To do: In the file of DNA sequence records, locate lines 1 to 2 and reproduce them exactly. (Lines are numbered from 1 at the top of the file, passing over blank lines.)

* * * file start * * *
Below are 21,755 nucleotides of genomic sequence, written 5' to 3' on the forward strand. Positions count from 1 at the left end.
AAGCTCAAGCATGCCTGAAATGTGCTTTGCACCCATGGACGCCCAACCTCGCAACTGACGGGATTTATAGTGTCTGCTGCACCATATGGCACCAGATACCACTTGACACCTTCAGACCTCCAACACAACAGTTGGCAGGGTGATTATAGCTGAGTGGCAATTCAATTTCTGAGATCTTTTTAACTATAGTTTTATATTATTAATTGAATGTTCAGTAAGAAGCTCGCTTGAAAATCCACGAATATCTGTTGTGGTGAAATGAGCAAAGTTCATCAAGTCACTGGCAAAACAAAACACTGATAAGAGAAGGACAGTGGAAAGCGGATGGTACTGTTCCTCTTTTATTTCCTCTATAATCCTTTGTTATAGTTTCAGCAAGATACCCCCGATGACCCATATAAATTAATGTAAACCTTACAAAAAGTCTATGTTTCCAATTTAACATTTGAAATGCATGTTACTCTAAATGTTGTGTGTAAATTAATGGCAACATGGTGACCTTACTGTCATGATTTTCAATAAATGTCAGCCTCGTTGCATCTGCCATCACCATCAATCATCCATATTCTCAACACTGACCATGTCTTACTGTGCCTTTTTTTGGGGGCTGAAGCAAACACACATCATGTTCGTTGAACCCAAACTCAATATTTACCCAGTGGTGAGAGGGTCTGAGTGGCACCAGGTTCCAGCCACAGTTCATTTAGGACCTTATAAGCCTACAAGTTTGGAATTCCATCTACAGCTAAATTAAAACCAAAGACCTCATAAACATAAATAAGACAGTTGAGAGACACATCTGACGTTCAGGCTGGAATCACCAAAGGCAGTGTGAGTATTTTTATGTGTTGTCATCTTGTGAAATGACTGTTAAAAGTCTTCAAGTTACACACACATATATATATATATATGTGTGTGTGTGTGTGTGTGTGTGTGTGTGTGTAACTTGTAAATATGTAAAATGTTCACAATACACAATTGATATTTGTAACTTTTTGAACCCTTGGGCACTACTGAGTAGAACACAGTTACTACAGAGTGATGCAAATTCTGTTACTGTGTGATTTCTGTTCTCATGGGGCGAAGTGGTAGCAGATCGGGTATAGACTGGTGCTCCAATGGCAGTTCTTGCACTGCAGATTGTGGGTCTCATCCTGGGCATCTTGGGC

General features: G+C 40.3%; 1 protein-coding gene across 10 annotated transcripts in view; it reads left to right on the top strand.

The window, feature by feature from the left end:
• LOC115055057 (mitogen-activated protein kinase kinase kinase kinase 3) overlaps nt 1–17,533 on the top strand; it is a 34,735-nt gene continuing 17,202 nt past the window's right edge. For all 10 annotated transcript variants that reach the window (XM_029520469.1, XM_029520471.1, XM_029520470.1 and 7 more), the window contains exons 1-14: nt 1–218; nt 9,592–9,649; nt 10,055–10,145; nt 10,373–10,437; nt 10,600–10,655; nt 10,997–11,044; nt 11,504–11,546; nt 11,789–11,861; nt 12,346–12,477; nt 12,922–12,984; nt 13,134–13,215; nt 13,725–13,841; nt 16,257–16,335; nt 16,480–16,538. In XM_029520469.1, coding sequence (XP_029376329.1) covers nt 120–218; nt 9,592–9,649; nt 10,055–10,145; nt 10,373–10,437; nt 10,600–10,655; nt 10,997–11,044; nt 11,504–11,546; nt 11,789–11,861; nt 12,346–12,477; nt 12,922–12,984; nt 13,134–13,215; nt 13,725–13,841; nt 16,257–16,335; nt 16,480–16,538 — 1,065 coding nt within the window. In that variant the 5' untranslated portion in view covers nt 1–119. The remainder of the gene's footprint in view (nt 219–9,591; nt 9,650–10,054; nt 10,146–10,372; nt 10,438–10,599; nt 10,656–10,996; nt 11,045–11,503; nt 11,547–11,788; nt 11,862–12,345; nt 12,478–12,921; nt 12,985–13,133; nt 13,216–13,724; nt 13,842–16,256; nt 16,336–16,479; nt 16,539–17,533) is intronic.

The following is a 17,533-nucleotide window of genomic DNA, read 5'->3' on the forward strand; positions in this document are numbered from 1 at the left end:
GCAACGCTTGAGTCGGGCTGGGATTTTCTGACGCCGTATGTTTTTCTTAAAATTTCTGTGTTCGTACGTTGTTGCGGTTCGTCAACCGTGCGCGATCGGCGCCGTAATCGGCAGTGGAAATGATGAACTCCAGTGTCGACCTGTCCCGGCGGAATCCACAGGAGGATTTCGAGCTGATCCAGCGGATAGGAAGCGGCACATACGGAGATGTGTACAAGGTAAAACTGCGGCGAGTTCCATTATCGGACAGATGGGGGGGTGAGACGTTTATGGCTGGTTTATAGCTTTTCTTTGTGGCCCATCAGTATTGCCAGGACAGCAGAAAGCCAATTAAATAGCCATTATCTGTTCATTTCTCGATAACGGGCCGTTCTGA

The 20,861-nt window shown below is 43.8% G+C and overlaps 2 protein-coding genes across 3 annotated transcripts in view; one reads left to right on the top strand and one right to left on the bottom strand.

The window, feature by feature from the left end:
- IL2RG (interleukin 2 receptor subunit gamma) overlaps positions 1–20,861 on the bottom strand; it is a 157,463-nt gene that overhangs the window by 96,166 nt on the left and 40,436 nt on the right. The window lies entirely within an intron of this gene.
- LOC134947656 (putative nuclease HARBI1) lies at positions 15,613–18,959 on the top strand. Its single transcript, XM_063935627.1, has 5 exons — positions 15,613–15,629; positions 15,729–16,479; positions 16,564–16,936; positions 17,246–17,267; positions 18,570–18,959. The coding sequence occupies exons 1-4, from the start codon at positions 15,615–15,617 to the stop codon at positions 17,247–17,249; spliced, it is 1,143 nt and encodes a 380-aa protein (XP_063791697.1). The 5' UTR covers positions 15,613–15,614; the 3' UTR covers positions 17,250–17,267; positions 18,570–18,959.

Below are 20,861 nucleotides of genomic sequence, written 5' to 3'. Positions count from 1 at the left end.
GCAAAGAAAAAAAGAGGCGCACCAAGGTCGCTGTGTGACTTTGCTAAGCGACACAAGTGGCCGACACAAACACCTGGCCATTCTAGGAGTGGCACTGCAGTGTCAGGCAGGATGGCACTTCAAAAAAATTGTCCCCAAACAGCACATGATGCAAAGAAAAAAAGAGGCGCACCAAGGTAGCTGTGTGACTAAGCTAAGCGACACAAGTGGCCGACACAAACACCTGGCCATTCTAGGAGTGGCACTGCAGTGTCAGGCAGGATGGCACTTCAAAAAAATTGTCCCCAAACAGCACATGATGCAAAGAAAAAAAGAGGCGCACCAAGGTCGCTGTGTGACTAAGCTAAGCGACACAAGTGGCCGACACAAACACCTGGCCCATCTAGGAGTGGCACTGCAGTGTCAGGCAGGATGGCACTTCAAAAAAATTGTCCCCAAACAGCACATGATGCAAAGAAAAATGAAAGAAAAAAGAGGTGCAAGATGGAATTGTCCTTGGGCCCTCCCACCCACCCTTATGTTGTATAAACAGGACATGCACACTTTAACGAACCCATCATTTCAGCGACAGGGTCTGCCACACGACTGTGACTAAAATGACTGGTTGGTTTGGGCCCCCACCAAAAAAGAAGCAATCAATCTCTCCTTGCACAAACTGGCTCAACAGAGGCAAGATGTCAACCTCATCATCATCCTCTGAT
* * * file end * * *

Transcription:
Below are 21,755 nucleotides of genomic sequence, written 5' to 3' on the forward strand. Positions count from 1 at the left end.
AAGCTCAAGCATGCCTGAAATGTGCTTTGCACCCATGGACGCCCAACCTCGCAACTGACGGGATTTATAGTGTCTGCTGCACCATATGGCACCAGATACCACTTGACACCTTCAGACCTCCAACACAACAGTTGGCAGGGTGATTATAGCTGAGTGGCAATTCAATTTCTGAGATCTTTTTAACTATAGTTTTATATTATTAATTGAATGTTCAGTAAGAAGCTCGCTTGAAAATCCACGAATATCTGTTGTGGTGAAATGAGCAAAGTTCATCAAGTCACTGGCAAAACAAAACACTGATAAGAGAAGGACAGTGGAAAGCGGATGGTACTGTTCCTCTTTTATTTCCTCTATAATCCTTTGTTATAGTTTCAGCAAGATACCCCCGATGACCCATATAAATTAATGTAAACCTTACAAAAAGTCTATGTTTCCAATTTAACATTTGAAATGCATGTTACTCTAAATGTTGTGTGTAAATTAATGGCAACATGGTGACCTTACTGTCATGATTTTCAATAAATGTCAGCCTCGTTGCATCTGCCATCACCATCAATCATCCATATTCTCAACACTGACCATGTCTTACTGTGCCTTTTTTTGGGGGCTGAAGCAAACACACATCATGTTCGTTGAACCCAAACTCAATATTTACCCAGTGGTGAGAGGGTCTGAGTGGCACCAGGTTCCAGCCACAGTTCATTTAGGACCTTATAAGCCTACAAGTTTGGAATTCCATCTACAGCTAAATTAAAACCAAAGACCTCATAAACATAAATAAGACAGTTGAGAGACACATCTGACGTTCAGGCTGGAATCACCAAAGGCAGTGTGAGTATTTTTATGTGTTGTCATCTTGTGAAATGACTGTTAAAAGTCTTCAAGTTACACACACATATATATATATATATGTGTGTGTGTGTGTGTGTGTGTGTGTGTGTGTAACTTGTAAATATGTAAAATGTTCACAATACACAATTGATATTTGTAACTTTTTGAACCCTTGGGCACTACTGAGTAGAACACAGTTACTACAGAGTGATGCAAATTCTGTTACTGTGTGATTTCTGTTCTCATGGGGCGAAGTGGTAGCAGATCGGGTATAGACTGGTGCTCCAATGGCAGTTCTTGCACTGCAGATTGTGGGTCTCATCCTGGGCATCTTGGGC